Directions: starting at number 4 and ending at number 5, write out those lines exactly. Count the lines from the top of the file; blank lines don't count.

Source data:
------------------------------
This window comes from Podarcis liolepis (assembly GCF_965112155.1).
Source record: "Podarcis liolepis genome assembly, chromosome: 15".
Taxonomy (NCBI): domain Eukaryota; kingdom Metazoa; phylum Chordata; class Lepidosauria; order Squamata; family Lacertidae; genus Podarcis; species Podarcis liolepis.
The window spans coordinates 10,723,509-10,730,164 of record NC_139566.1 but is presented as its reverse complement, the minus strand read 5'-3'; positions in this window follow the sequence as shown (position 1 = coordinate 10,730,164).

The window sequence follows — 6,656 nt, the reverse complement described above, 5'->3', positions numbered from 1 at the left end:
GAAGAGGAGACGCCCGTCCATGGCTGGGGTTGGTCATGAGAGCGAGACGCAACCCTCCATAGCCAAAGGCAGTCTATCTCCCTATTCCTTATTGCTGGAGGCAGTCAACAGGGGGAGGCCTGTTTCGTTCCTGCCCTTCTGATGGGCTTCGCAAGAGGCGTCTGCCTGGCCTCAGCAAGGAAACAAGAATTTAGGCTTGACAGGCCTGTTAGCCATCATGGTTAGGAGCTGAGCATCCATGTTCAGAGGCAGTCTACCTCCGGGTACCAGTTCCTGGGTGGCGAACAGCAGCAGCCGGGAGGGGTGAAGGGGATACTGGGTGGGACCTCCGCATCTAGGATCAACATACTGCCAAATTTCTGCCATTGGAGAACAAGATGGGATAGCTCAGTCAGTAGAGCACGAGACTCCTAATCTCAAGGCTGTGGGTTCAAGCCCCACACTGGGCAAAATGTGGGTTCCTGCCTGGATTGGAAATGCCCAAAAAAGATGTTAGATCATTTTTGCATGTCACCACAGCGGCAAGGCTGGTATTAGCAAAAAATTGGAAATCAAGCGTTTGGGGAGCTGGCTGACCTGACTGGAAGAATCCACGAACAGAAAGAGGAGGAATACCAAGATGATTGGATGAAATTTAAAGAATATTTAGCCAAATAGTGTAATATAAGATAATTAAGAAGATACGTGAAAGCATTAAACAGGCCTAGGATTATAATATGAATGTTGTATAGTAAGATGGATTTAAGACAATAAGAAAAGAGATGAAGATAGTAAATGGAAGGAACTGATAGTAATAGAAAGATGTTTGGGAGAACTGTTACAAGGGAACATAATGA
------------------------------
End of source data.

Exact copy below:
The window spans coordinates 10,723,509-10,730,164 of record NC_139566.1 but is presented as its reverse complement, the minus strand read 5'-3'; positions in this window follow the sequence as shown (position 1 = coordinate 10,730,164).

The window sequence follows — 6,656 nt, the reverse complement described above, 5'->3', positions numbered from 1 at the left end: